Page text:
Is there an alternative to the neoliberal globalization that is ravaging our planet? Collected here are three classic works by Che Guevara, including his essay, "Socialism and Man in Cuba." (Also available in Spanish as Justicia Global ISBN 1-876175-46-X) ...
|Title||:||Che Guevara on Global Justice|
|Number of Pages||:||100 Pages|
|Status||:||Available For Download|
|Last checked||:||21 Minutes ago!|
Che Guevara on Global Justice Reviews
First of all...... this Spanish was above my level. I jumped from Harry Potter to radical political theory..... A little over-ambitious, it turns out. It took me several weeks to work my way through this tiny little pamphlet. Because of my general difficulty in comprehension, my rating and review probably aren't very accurate or fair. I am very glad I read this. Che was clearly one of the most important figures of the 20th century. As a radical myself, I want to understand how other people approach ideas that I spend a lot of time thinking about. One marked difference between Che and I is his approach to violence. This is especially clear in the last essay, "Crear dos, tres, muchos Viet Nam es la consigna." He makes it very clear that violence is not only okay, but absolutely necessary to overthrow violent, oppressive imperialists. He directs a lot of antagonism specifically towards the US (which he calls the United States of North America, very appropriately). While I'm not philosophically committed to 100% non-violence after the manner of, say, Gandhi, I'm definitely several steps behind him on the ladder. One quote in particular will sum up the crux of our disagreement: "El odio como factor de lucha; el odio intransigente al enemigo, que impulsa más alla de las limitaciones naturales del ser humano y lo convierte en una efectiva, violenta, selectiva y fría máquina de matar. Nuestros soldados tienen que ser así; un pueblo sin odio no puede triunfar sobre un enemigo brutal."In English: Hate is a factor in the fight; hate towards the enemy that pushes further the limitations of a human being and converts him into an effective, violent, selective and cold killing machine. Our soldiers have to be this way; a people without hate cannot triumph over a brutal enemy. Whew! That's pretty strong. Perhaps it's because I was born into the group of oppressors that he is fighting against, however unwillingly, that I'm so uncomfortable with it. But I just think it is so important, in bringing about social change, to remember that your opposition is composed of human beings. Then again, what Che was fighting for was not "social change" but revolution, and rightly so. America has poisoned societies around the world, and continues to do so. It is sickening, truly. But I really like his words in "El socialismo y el hombre" about how no revolution is completed by changing the structures of society. The hearts of the people have to be changed. And I think that, rather than just killing off the bad guys, it is much more important to change their hearts. I think this often has to be done forcefully.... but the motivation should never be hate - it should be love for the people and society you are fighting for. When hate replaces love as our motivator, I think it is too easy for the oppressed to take their newfound power and become the oppressors themselves (a la the Israelits fleeing slavery in Egypt to commit genocide in Canaan). Anyway..... very, very thought-provoking read. I rather want to read it in English now. It is helping me to articulate my own thoughts about things.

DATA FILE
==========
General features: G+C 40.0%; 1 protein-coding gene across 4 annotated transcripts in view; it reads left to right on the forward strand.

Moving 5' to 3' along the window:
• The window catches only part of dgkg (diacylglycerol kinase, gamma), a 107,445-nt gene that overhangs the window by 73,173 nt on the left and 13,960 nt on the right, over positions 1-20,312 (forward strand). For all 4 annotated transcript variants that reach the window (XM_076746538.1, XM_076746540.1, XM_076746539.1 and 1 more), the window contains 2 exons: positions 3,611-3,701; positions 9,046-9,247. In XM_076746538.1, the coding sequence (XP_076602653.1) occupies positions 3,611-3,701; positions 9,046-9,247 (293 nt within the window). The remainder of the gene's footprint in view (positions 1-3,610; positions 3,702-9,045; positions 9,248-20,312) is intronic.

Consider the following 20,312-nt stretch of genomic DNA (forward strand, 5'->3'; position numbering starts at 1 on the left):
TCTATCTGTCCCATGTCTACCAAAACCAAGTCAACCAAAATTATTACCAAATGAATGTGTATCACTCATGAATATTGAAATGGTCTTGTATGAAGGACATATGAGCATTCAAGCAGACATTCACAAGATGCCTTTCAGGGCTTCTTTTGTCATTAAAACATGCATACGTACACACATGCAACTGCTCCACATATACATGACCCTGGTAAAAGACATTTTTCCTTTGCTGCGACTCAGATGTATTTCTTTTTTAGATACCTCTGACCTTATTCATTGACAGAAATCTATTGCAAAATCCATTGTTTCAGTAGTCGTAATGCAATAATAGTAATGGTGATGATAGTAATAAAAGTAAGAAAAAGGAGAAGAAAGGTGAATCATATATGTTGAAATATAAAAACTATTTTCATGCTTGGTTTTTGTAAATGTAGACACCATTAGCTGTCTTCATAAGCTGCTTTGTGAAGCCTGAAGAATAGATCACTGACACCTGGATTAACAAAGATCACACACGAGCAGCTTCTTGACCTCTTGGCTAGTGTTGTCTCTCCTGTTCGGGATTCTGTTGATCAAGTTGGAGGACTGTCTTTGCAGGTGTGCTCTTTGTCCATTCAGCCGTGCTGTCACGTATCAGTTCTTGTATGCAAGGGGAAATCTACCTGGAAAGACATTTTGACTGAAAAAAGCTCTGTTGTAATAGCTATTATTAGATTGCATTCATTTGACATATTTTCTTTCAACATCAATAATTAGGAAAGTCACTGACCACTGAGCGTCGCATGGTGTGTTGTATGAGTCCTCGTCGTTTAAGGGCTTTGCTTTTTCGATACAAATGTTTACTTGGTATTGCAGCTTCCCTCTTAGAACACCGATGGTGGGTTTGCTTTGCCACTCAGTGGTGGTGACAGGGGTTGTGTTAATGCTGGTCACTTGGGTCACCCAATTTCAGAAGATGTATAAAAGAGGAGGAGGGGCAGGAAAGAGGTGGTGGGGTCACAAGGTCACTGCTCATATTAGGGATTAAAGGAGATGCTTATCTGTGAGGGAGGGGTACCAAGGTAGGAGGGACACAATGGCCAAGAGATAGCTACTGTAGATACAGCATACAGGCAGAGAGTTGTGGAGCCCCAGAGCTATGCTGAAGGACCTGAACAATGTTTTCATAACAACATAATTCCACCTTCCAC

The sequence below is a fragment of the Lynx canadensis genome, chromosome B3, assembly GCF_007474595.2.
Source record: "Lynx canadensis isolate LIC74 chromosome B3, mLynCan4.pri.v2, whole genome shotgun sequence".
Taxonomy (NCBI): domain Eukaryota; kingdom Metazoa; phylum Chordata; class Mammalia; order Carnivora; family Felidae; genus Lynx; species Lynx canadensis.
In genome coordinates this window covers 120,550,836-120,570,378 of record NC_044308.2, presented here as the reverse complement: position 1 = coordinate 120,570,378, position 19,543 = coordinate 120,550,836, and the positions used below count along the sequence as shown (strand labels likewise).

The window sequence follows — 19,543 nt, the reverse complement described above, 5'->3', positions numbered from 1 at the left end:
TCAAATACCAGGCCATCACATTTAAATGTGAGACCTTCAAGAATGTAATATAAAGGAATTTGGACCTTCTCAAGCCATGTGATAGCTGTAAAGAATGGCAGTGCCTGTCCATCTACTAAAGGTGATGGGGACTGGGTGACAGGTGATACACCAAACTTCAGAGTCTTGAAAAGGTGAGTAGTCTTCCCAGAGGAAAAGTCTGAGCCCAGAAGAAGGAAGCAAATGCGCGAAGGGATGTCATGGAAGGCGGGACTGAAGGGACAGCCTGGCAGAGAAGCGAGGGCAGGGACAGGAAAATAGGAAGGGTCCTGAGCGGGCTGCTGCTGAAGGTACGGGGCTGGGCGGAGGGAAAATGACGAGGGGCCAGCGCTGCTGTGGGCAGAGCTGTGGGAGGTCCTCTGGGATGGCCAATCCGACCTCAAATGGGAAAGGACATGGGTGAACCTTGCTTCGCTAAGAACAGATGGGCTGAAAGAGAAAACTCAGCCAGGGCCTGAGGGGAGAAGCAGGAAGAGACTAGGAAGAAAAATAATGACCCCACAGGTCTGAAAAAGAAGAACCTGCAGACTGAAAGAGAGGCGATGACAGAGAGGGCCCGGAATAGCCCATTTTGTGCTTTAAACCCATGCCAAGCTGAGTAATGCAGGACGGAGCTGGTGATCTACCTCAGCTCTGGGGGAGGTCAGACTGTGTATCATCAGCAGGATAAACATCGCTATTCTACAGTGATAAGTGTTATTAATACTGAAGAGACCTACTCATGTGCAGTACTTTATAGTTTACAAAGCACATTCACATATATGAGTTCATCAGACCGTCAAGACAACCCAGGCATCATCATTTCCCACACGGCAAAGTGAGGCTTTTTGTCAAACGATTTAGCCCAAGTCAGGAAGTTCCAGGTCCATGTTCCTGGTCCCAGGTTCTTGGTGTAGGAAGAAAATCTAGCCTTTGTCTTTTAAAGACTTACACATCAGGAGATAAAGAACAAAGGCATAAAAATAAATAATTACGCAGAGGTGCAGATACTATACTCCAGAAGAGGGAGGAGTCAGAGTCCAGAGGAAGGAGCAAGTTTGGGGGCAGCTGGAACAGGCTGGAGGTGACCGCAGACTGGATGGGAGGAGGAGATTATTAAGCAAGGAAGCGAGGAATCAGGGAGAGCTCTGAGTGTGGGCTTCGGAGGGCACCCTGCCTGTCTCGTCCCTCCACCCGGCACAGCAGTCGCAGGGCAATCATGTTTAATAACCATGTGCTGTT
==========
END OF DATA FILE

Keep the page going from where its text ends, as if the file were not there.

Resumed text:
Three of Che's most important writings, compiled and republished here in 2001 under the title "Global Justice" (just in time for the Global Justice movement).1. His speech at the Afro-Asian Conference in Algeria, February 19652. "Socialism and Man in Cuba", written March 19653. His famous "Create Two, Three, Many Vietnams" essay, actually titled "Message to the Tricontinental" (Conference on Solidarity with the Peoples of Asia, Africa and Latin America, that was held in Cuba in January 1966)Together we discover the elaboration of the politics and strategy that became dominant among the revolutionary left of the Sixties - anti-imperialism by wars of national liberation, solidarity of oppressed nations against the Yankee empire, and the creation of a new culture and society based on solidarity and self-sacrifice.There are problems of course, we can look at the history of the last 40 years to see the limitations of these politics, but there's also something inspiring about Che's works (written or otherwise) that is time-tested. The question we need to face, and our Sixties predecessors failed to grasp, is how can we deal with our own success? Worth checking out for those interested in the ideas behind the beret and the t-shirt, and i'm pretty sure you can get these essays online.
I read this book in my way back just returning from Cuba, I have to say it did bring me back to my sophomore years of education when I was a fervent socialist idealist. I fully enjoyed this book and found it quite a light refreshing read to get back in track and put my lands in order.“It is necessary to deepen conscious participation, individual and collective, in all the structures of management and production, and to link this to the idea of the need for technical and ideological education, so that the individual will realize that these processes are closely interdependent and their advancement is parallel. In this way the individual will reach total consciousness as a social being, which is equivalent to the full realization as a human creature, once the chains of alienation are broken“
The majority of this booklet consisted of communist propaganda and war mongering. Its saving point is that it calls attention to the destructiveness of neo-colonialism. I'll stick to reading Howard Zinn, Noam Chomsky, and Chris Hedges for political science.
I couldn't get into this book at all